Fintech is changing the way firms operate by offering new pathways for delivering products and services and stoking transformation across the financial services industry. The tremendous growth in jobs linked to the sector in today’s information-dependent economy has motivated an increasing number of students to seek out fintech-focused programs. This guide is designed to provide an in-depth review of the structure and scope of these programs in order to help potential participants determine if a fintech master’s program may be right for them. Or skip ahead to our directory of all master’s in fintech programs.
What Is a Master’s in Fintech?
A master’s in fintech generally covers a broad range of knowledge pertaining to financial technology and its impact on the financial industry and the economy as a whole. Most programs also feature instruction in the practical application of various fintech products in a business setting and associated techniques for integrating them into managerial and operational procedures.
A broad spectrum of avenues of study falls under the fintech umbrella, including
- Financial data analysis techniques
- Quantitative trading strategies
- Robo advisors
- Blockchain application analysis
- Cryptocurrency analysis
- Investment management
- Financial innovation’s economic impact
- AI and machine learning
- Digital transformation
Students may choose to pursue a fintech master’s for a variety of reasons. Some may be interested in learning about the role of technology in finance and how the combination impacts the economy and society as a whole. Beyond an interest in the subject matter itself, many students who enroll in these programs are driven by the employment opportunities available in the sector. With Salary.com reporting an average fintech salary of $129,298, competition for these jobs is competitive. As a result, some students may choose to get a master’s in the subject in order to help improve their chances of landing a job in fintech.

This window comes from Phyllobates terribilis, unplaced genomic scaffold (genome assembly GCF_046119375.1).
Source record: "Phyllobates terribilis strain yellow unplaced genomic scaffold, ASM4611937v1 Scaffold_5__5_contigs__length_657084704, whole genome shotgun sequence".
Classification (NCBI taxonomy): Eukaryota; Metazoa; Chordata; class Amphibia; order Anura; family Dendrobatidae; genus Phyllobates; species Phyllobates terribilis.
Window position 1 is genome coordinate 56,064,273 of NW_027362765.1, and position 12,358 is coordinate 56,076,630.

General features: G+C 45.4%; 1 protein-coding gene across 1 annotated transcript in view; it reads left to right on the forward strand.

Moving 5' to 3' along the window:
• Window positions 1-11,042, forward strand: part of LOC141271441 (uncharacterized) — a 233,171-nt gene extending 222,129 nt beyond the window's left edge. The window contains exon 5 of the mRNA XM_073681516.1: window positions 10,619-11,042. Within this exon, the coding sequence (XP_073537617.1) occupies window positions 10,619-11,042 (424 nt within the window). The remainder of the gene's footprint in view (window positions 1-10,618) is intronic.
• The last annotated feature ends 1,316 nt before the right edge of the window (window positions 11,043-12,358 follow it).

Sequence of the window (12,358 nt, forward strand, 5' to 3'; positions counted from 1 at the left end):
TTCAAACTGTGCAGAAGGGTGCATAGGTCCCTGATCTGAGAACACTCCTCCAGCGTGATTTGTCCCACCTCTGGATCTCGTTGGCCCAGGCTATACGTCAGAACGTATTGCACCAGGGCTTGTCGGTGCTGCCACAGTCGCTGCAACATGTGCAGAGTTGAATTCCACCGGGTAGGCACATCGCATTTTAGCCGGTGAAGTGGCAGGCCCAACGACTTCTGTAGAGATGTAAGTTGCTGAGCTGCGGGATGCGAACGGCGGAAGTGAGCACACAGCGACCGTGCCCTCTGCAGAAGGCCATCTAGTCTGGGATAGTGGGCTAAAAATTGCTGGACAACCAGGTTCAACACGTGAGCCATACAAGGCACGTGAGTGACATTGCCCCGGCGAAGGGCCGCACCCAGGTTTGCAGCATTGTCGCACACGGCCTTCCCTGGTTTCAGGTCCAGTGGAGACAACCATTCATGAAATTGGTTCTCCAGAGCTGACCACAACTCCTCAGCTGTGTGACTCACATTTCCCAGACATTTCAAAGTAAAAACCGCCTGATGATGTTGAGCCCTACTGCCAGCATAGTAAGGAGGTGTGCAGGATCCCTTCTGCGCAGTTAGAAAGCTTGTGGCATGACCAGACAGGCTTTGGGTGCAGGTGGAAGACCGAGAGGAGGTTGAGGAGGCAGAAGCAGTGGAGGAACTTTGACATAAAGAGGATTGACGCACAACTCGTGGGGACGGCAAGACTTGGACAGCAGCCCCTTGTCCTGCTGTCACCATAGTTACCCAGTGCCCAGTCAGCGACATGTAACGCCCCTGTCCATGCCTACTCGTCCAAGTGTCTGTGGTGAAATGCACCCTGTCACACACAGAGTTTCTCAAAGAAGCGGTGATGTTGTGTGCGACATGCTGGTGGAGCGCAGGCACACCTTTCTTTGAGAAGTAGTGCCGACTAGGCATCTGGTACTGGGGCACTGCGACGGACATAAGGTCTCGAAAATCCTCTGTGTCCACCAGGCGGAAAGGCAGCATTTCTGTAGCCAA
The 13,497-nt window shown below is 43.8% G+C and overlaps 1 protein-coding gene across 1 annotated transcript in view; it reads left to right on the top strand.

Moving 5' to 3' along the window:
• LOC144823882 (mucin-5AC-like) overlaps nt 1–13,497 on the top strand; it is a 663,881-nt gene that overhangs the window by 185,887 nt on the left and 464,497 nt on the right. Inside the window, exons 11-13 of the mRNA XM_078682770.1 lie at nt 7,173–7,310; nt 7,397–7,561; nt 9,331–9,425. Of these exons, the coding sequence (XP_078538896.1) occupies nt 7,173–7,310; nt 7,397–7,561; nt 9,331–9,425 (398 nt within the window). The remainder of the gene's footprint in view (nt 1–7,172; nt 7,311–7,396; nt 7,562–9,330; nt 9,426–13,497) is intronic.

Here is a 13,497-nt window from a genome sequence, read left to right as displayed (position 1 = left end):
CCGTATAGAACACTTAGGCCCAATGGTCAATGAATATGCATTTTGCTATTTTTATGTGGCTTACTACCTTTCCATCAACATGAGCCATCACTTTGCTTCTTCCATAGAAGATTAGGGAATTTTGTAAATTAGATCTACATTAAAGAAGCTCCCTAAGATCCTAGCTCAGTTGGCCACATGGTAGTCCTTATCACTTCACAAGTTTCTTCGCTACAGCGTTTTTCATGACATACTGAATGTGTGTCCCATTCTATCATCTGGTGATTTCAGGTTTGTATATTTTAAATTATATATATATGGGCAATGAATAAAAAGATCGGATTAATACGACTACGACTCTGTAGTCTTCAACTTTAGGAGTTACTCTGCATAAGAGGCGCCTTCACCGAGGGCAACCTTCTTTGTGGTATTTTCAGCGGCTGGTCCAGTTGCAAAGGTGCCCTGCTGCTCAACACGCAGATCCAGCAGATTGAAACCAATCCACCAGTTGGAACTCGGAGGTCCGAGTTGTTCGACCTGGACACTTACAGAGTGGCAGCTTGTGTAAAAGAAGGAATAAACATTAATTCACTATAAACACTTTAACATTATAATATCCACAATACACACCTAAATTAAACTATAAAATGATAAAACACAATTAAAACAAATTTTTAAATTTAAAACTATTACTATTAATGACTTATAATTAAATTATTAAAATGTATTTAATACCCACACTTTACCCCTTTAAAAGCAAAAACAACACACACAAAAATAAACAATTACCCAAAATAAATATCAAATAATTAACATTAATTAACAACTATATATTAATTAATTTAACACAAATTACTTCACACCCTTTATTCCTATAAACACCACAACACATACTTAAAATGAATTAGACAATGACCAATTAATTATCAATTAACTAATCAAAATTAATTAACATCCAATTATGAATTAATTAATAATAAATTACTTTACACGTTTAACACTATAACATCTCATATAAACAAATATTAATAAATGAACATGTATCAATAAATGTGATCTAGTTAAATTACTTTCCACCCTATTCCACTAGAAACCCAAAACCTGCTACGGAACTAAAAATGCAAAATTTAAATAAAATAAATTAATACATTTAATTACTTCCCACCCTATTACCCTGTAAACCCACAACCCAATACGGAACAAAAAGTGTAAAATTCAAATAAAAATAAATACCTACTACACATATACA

The fintech sector involves a wide degree of practices and professions in both finance and technology. As a result, a wide swath of potential career paths is available to those who hold a master’s in this field. Generally, fintech graduates are likely to find their studies will have prepared them for careers in finance, tech, or entrepreneurship. More specifically, in careers such as
- Securities analysis and portfolio management
- Securities trading
- Cryptocurrency trading
- Credit analysis
- Marketing management
- Business development
- IT department operations and management
- Transaction services
- Investment banking
- Data mining applications
Or positions such as
- Chief technology officer
- User experience designer
- Blockchain developer
- AI developer
- Cybersecurity analyst
- Financial analyst
Why Universities Are Setting Their Sights on Graduate Fintech Programs
Fintech master’s are a fairly new development in academia. While five years ago they were rare, now there are over 40 schools offering master’s in fintech (or financial technology) programs. What is behind this upsurge? Demand certainly plays a part. As technology has disrupted the financial services industry, financial institutions increasingly rely on experts in digital technology to help them deal with the challenges and opportunities created by this trend.
Colleges are responsive to market forces, and with a rising number of jobs being created in the fintech sector, it makes sense that forward-looking universities would create programs to prepare students to compete for those jobs. This has likely been a major factor in driving the introduction of fintech master’s programs in many universities.
Who Should Pursue a Master’s in Fintech?
Generally speaking, most fintech master’s programs will accept students with or without a previous educational background in finance or technology. However, pursuing a master’s in fintech may particularly appeal to those who have an interest in both finance and technology and the interplay between these two facets of the economy.
For example, students with an expertise in computers or who are fascinated by the stock market or how the economy works may find such a program well suited to their academic interests. This is especially likely to be the case for those who combine interests in financial- and technology-driven subject matter. Students with undergraduate degrees in information technology, math, engineering, economics, finance, and similar fields are likely to find themselves well prepared for the topics covered in a fintech master’s.
Students without a background in finance or tech who are interested in a career in fintech can benefit from a master’s in the topic as well. In addition to developing subject matter expertise, the degree can improve their chances of landing a job in the sector. Given the rapid growth the industry is experiencing, a career in fintech may offer opportunities not available in other less dynamic sectors of the economy. With financial services firms allocating greater resources to technology and data science solutions, the trend is likely to remain upwards for job openings in fintech.